• Trump Withdraws from the Iran Deal
• Cohen's Financial Dealings Raise Serious Questions
• Trump Is Frustrated with Giuliani
• Trump Has Asked Congress to Rescind $15 Billion in Approved Funds
• Blue-slip Rule Is Dead
Primaries were held yesterday in four states. Given how many offices were before the voters, and that in most cases there was a Democratic and a Republican contest, it's tough to impose order on it all. That said, the main themes of the night were clearly that Democratic voters want to retake Congress, and the GOP is turning into the party of Trump. Here's a breakdown of the key contests:
- Ohio: The most interesting races here were for the
governor's mansion, and both of them resulted in a 2016 presidential candidate
getting a poke in the eye. On the Republican side, the candidates were Mike
DeWine, a former state AG, state senator, representative, and U.S. senator who
is about as establishment as it gets. His opponent was Lt. Gov. Mary Taylor, who
positioned herself as the female Donald Trump (though presumably without the
pu**y grabbing). DeWine trounced Trum...er, Taylor, claiming 59.8% of the vote
to her 40.2%.
On the Democratic side of the gubernatorial race, it was Richard Cordray, a consumer advocate with the backing of Sen. Elizabeth Warren (D-MA) up against former Cleveland mayor and representative Dennis Kucinich, who had the backing of Sen. Bernie Sanders' (I-VT) group, Our Revolution. Cordray is liberal, but Kucinich is really liberal. Given that he's won many elections, Kucinich is someone the lefties might theoretically hitch their wagons to and persuade themselves that he could win. However, the blue team went with the more electable Cordray by a nearly 3-to-1 margin, giving him 62.3% of the vote to just 22.9% for Kucinich. It seems clear, at this point, that the electoral power of the Sanders movement is fairly limited.
In the race for the Senate, meanwhile, Sen. Sherrod Brown (D-OH) was unopposed, and yet he still got good news on Tuesday night. Facing off for the right to challenge him were Rep. Jim Renacci (R-OH) and businessman Mike Gibbons. Renacci had Trump's endorsement, but Gibbons had Trump's general profile as an outsider businessman and self-proclaimed "swamp drainer." Renacci won comfortably with 47.4% of the vote to 31.7% to Gibbons. Undoubtedly, the President will be happy that his candidate prevailed. However, Renacci is basically an establishment Republican, and trying to run an "outsider" campaign won't fly. In a matchup between a moderate, insider Republican and a moderate, insider Democratic incumbent, go with the incumbent.
The other Ohio contest that got some national attention was in OH-12, where voters will need to pick a replacement for Rep. Pat Tiberi (R). On the Democratic side, establishment candidate Danny O'Connor collected 40.9% of the vote, beating his opponents by 25 points or more. On the Republican side, Trump-loving state senator Troy Balderson, who had the full backing of the GOP establishment, claimed 29.2% of the vote, outpacing the 28.2% won by the archconservative businesswoman Melanie Leneghan and the 17.1% for more moderate economist Tim Kane.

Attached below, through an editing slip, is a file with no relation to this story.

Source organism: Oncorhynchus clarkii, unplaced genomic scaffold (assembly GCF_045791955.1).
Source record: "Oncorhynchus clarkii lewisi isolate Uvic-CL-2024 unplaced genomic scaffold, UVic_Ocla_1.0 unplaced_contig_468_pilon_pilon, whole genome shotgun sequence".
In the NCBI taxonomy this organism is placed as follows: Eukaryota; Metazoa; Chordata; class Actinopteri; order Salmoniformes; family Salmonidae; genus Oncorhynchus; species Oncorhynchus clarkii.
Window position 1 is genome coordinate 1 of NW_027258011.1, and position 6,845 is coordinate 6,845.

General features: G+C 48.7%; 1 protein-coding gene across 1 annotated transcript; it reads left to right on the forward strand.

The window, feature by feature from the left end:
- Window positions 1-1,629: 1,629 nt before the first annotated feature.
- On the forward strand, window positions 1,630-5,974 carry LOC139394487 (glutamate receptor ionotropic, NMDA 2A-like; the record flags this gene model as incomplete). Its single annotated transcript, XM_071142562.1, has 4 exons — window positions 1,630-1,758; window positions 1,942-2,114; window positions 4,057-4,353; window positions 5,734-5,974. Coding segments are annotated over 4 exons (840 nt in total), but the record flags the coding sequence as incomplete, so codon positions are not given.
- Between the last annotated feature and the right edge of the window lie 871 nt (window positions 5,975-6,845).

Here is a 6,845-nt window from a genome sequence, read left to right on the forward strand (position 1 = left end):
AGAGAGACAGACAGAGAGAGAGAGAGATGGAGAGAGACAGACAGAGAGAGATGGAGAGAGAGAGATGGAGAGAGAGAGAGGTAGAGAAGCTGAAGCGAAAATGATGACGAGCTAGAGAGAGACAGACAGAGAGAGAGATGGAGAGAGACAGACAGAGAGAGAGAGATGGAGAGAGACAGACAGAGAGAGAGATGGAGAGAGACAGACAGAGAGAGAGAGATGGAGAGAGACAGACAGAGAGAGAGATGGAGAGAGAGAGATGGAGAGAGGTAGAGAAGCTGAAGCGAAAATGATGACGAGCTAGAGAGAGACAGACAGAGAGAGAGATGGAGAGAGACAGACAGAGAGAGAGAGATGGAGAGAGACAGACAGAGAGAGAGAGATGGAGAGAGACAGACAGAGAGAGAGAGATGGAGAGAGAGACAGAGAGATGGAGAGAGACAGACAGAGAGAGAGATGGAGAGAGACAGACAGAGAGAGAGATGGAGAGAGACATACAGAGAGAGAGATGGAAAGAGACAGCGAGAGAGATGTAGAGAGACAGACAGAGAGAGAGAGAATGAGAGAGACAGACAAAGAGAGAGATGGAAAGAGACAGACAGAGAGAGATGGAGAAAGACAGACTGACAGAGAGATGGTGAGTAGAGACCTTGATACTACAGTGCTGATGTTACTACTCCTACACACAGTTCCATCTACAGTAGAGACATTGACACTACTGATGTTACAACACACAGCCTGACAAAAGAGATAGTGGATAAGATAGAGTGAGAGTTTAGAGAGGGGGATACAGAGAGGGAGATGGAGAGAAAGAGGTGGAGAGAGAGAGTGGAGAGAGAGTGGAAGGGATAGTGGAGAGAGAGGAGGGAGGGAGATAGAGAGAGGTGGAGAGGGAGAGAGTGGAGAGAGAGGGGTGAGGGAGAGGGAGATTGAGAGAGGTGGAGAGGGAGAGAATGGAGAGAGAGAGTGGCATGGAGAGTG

- Indiana: This is another state where an incumbent
Democratic senator—in this case, Joe Donnelly—was unopposed in his
primary, but got good news nonetheless. That is because the GOP Senate primary
was bloody and brutal, with mud aplenty being slung in all directions by three
candidates arguing about who loves Trump the most. When the dust had settled,
outsider businessman Mike Braun had taken 41.2% of the vote, while his eerily
similar politician opponents Todd Rokita and Luke Messer took eerily similar
percentages of the vote (30.0% and 28.9%, respectively). Donnelly has to feel
pretty good, because Braun is not a terribly strong candidate, and
businessmen-turned-politicians in general have a pretty poor track record (the
resident of 1600 Pennsylvania Avenue notwithstanding). Braun likely would not
have triumphed, if not for the three-headed nature of his race.
In other Hoosier State news, Mike Pence's older brother Greg—a political newbie—easily claimed the GOP nomination in IN-06. That is one of your redder districts, at R+18, and the Democrats' nominee—Jeannine Lake—is an unknown, so it is likely that Washington will soon have tuppence. It is not known whether or not Greg is willing to dine with women who are not his wife, however.
- West Virginia: Not all incumbent Democratic
senators had a good night on Tuesday. Sen. Joe Manchin (D) did fend off
a challenge from the left in the form of Paula Jean Swearengin, taking 69.8% of
the votes to 30.2%. However, he really, really would have liked to face Don
Blankenship in the general, since Blankenship is a carpetbagger, racist,
and convicted felon who was responsible for the deaths of 29 miners in a state that
just so happens to be full of miners and their family members. Unfortunately for
the Senator, Blankenship went down to defeat; his 19.9% of the vote was good only
for third place, and well behind newly-minted nominee state AG Patrick